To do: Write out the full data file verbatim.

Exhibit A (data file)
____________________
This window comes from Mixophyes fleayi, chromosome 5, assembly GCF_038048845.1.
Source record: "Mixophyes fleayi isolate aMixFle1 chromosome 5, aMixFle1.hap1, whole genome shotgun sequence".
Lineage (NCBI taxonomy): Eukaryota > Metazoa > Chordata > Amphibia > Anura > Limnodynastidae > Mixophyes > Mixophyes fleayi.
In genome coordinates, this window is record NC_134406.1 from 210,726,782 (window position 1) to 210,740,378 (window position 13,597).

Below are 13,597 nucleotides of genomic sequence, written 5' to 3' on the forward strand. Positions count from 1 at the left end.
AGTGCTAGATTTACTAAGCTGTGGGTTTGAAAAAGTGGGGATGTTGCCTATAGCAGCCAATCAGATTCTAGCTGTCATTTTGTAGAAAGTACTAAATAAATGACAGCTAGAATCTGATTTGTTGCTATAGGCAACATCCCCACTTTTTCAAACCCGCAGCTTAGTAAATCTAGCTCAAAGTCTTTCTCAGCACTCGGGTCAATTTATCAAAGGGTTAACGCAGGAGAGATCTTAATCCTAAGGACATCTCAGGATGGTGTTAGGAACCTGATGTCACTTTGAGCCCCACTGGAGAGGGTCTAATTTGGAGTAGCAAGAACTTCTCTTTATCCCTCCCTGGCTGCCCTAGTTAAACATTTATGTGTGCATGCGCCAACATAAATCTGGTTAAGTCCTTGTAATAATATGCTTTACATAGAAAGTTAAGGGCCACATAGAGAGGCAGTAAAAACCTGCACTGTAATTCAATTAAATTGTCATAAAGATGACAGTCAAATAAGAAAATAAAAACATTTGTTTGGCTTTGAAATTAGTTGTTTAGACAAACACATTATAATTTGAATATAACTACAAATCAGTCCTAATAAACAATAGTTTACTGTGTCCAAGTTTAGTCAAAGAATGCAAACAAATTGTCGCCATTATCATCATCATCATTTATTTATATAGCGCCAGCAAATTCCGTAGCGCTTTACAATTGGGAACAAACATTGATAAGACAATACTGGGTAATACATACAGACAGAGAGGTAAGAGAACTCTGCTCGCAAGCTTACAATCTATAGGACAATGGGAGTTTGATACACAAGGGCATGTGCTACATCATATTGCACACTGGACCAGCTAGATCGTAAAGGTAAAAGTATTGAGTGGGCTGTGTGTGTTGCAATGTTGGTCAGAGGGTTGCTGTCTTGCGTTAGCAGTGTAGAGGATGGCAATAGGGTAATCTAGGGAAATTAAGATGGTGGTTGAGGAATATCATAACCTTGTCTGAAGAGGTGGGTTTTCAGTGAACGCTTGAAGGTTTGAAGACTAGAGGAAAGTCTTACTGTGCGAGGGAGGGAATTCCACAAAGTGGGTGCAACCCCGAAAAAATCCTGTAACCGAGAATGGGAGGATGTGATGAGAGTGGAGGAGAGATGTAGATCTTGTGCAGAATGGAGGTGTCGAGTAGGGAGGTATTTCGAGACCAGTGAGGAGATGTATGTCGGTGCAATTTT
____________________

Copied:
This window comes from Mixophyes fleayi, chromosome 5, assembly GCF_038048845.1.
Source record: "Mixophyes fleayi isolate aMixFle1 chromosome 5, aMixFle1.hap1, whole genome shotgun sequence".
Lineage (NCBI taxonomy): Eukaryota > Metazoa > Chordata > Amphibia > Anura > Limnodynastidae > Mixophyes > Mixophyes fleayi.
In genome coordinates, this window is record NC_134406.1 from 210,726,782 (window position 1) to 210,740,378 (window position 13,597).

Below are 13,597 nucleotides of genomic sequence, written 5' to 3' on the forward strand. Positions count from 1 at the left end.
AGTGCTAGATTTACTAAGCTGTGGGTTTGAAAAAGTGGGGATGTTGCCTATAGCAGCCAATCAGATTCTAGCTGTCATTTTGTAGAAAGTACTAAATAAATGACAGCTAGAATCTGATTTGTTGCTATAGGCAACATCCCCACTTTTTCAAACCCGCAGCTTAGTAAATCTAGCTCAAAGTCTTTCTCAGCACTCGGGTCAATTTATCAAAGGGTTAACGCAGGAGAGATCTTAATCCTAAGGACATCTCAGGATGGTGTTAGGAACCTGATGTCACTTTGAGCCCCACTGGAGAGGGTCTAATTTGGAGTAGCAAGAACTTCTCTTTATCCCTCCCTGGCTGCCCTAGTTAAACATTTATGTGTGCATGCGCCAACATAAATCTGGTTAAGTCCTTGTAATAATATGCTTTACATAGAAAGTTAAGGGCCACATAGAGAGGCAGTAAAAACCTGCACTGTAATTCAATTAAATTGTCATAAAGATGACAGTCAAATAAGAAAATAAAAACATTTGTTTGGCTTTGAAATTAGTTGTTTAGACAAACACATTATAATTTGAATATAACTACAAATCAGTCCTAATAAACAATAGTTTACTGTGTCCAAGTTTAGTCAAAGAATGCAAACAAATTGTCGCCATTATCATCATCATCATTTATTTATATAGCGCCAGCAAATTCCGTAGCGCTTTACAATTGGGAACAAACATTGATAAGACAATACTGGGTAATACATACAGACAGAGAGGTAAGAGAACTCTGCTCGCAAGCTTACAATCTATAGGACAATGGGAGTTTGATACACAAGGGCATGTGCTACATCATATTGCACACTGGACCAGCTAGATCGTAAAGGTAAAAGTATTGAGTGGGCTGTGTGTGTTGCAATGTTGGTCAGAGGGTTGCTGTCTTGCGTTAGCAGTGTAGAGGATGGCAATAGGGTAATCTAGGGAAATTAAGATGGTGGTTGAGGAATATCATAACCTTGTCTGAAGAGGTGGGTTTTCAGTGAACGCTTGAAGGTTTGAAGACTAGAGGAAAGTCTTACTGTGCGAGGGAGGGAATTCCACAAAGTGGGTGCAACCCCGAAAAAATCCTGTAACCGAGAATGGGAGGATGTGATGAGAGTGGAGGAGAGATGTAGATCTTGTGCAGAATGGAGGTGTCGAGTAGGGAGGTATTTCGAGACCAGTGAGGAGATGTATGTCGGTGCAATTTT